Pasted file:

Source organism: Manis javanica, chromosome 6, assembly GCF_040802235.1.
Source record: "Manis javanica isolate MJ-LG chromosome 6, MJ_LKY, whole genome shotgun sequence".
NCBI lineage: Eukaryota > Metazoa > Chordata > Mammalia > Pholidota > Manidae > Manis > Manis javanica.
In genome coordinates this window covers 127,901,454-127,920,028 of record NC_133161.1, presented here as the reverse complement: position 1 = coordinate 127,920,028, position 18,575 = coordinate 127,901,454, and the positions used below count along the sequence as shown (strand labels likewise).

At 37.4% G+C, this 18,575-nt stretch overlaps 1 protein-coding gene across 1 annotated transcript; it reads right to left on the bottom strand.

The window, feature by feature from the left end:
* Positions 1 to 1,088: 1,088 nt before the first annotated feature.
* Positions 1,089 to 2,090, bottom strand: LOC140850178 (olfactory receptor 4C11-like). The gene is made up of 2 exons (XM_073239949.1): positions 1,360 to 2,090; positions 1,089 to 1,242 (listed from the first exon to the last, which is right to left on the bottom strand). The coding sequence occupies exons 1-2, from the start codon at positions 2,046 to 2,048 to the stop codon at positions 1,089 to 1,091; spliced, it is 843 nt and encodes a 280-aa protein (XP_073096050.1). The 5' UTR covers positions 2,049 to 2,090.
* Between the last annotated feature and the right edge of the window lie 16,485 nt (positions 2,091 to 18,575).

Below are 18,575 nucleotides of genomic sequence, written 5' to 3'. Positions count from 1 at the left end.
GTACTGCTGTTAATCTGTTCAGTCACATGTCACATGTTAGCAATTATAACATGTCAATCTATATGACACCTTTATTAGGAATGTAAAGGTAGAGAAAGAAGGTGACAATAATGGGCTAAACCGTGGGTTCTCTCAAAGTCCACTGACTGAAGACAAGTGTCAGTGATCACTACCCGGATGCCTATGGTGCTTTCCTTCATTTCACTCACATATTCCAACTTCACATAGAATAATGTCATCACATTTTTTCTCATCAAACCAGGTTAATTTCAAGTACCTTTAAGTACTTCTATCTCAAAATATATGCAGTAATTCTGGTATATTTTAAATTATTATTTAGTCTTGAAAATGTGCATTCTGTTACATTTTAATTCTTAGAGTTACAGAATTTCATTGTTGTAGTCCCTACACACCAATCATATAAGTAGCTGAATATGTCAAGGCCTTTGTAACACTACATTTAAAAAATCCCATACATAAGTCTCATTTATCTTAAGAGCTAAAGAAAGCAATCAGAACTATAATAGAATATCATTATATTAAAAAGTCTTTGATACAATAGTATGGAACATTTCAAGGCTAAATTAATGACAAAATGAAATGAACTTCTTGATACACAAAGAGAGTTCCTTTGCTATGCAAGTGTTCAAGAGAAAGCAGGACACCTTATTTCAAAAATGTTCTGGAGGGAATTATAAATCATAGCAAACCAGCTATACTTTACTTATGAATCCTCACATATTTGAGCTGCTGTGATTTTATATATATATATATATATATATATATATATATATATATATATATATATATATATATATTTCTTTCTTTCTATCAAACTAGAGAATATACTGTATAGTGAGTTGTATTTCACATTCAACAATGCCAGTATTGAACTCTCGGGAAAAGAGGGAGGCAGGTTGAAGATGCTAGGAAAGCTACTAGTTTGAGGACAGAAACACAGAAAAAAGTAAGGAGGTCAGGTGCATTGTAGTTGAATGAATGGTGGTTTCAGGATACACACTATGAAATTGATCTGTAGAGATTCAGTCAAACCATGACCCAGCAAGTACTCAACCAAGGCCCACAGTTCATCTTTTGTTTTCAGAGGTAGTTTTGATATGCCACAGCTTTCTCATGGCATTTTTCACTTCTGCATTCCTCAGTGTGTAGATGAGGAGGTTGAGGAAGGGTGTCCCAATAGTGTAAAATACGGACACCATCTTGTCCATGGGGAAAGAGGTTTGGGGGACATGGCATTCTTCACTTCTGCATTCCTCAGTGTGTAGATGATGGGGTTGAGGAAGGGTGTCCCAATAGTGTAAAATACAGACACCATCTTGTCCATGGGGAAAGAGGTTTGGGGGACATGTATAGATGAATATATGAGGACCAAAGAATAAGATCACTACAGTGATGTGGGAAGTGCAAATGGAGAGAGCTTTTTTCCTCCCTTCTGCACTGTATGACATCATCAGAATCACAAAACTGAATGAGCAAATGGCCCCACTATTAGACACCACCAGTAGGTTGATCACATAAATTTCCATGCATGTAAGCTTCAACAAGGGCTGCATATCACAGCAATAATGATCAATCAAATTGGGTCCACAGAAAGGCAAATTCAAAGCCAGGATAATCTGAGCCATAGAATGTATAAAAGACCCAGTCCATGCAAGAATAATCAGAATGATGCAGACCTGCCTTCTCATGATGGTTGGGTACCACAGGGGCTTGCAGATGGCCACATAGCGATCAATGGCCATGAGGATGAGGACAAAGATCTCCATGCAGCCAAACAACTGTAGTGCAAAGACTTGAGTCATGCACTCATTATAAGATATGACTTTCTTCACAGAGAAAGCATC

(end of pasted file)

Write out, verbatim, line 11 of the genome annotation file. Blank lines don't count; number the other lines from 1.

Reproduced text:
GTACTGCTGTTAATCTGTTCAGTCACATGTCACATGTTAGCAATTATAACATGTCAATCTATATGACACCTTTATTAGGAATGTAAAGGTAGAGAAAGAAGGTGACAATAATGGGCTAAACCGTGGGTTCTCTCAAAGTCCACTGACTGAAGACAAGTGTCAGTGATCACTACCCGGATGCCTATGGTGCTTTCCTTCATTTCACTCACATATTCCAACTTCACATAGAATAATGTCATCACATTTTTTCTCATCAAACCAGGTTAATTTCAAGTACCTTTAAGTACTTCTATCTCAAAATATATGCAGTAATTCTGGTATATTTTAAATTATTATTTAGTCTTGAAAATGTGCATTCTGTTACATTTTAATTCTTAGAGTTACAGAATTTCATTGTTGTAGTCCCTACACACCAATCATATAAGTAGCTGAATATGTCAAGGCCTTTGTAACACTACATTTAAAAAATCCCATACATAAGTCTCATTTATCTTAAGAGCTAAAGAAAGCAATCAGAACTATAATAGAATATCATTATATTAAAAAGTCTTTGATACAATAGTATGGAACATTTCAAGGCTAAATTAATGACAAAATGAAATGAACTTCTTGATACACAAAGAGAGTTCCTTTGCTATGCAAGTGTTCAAGAGAAAGCAGGACACCTTATTTCAAAAATGTTCTGGAGGGAATTATAAATCATAGCAAACCAGCTATACTTTACTTATGAATCCTCACATATTTGAGCTGCTGTGATTTTATATATATATATATATATATATATATATATATATATATATATATATATATATATATATTTCTTTCTTTCTATCAAACTAGAGAATATACTGTATAGTGAGTTGTATTTCACATTCAACAATGCCAGTATTGAACTCTCGGGAAAAGAGGGAGGCAGGTTGAAGATGCTAGGAAAGCTACTAGTTTGAGGACAGAAACACAGAAAAAAGTAAGGAGGTCAGGTGCATTGTAGTTGAATGAATGGTGGTTTCAGGATACACACTATGAAATTGATCTGTAGAGATTCAGTCAAACCATGACCCAGCAAGTACTCAACCAAGGCCCACAGTTCATCTTTTGTTTTCAGAGGTAGTTTTGATATGCCACAGCTTTCTCATGGCATTTTTCACTTCTGCATTCCTCAGTGTGTAGATGAGGAGGTTGAGGAAGGGTGTCCCAATAGTGTAAAATACGGACACCATCTTGTCCATGGGGAAAGAGGTTTGGGGGACATGGCATTCTTCACTTCTGCATTCCTCAGTGTGTAGATGATGGGGTTGAGGAAGGGTGTCCCAATAGTGTAAAATACAGACACCATCTTGTCCATGGGGAAAGAGGTTTGGGGGACATGTATAGATGAATATATGAGGACCAAAGAATAAGATCACTACAGTGATGTGGGAAGTGCAAATGGAGAGAGCTTTTTTCCTCCCTTCTGCACTGTATGACATCATCAGAATCACAAAACTGAATGAGCAAATGGCCCCACTATTAGACACCACCAGTAGGTTGATCACATAAATTTCCATGCATGTAAGCTTCAACAAGGGCTGCATATCACAGCAATAATGATCAATCAAATTGGGTCCACAGAAAGGCAAATTCAAAGCCAGGATAATCTGAGCCATAGAATGTATAAAAGACCCAGTCCATGCAAGAATAATCAGAATGATGCAGACCTGCCTTCTCATGATGGTTGGGTACCACAGGGGCTTGCAGATGGCCACATAGCGATCAATGGCCATGAGGATGAGGACAAAGATCTCCATGCAGCCAAACAACTGTAGTGCAAAGACTTGAGTCATGCACTCATTATAAGATATGACTTTCTTCACAGAGAAAGCATC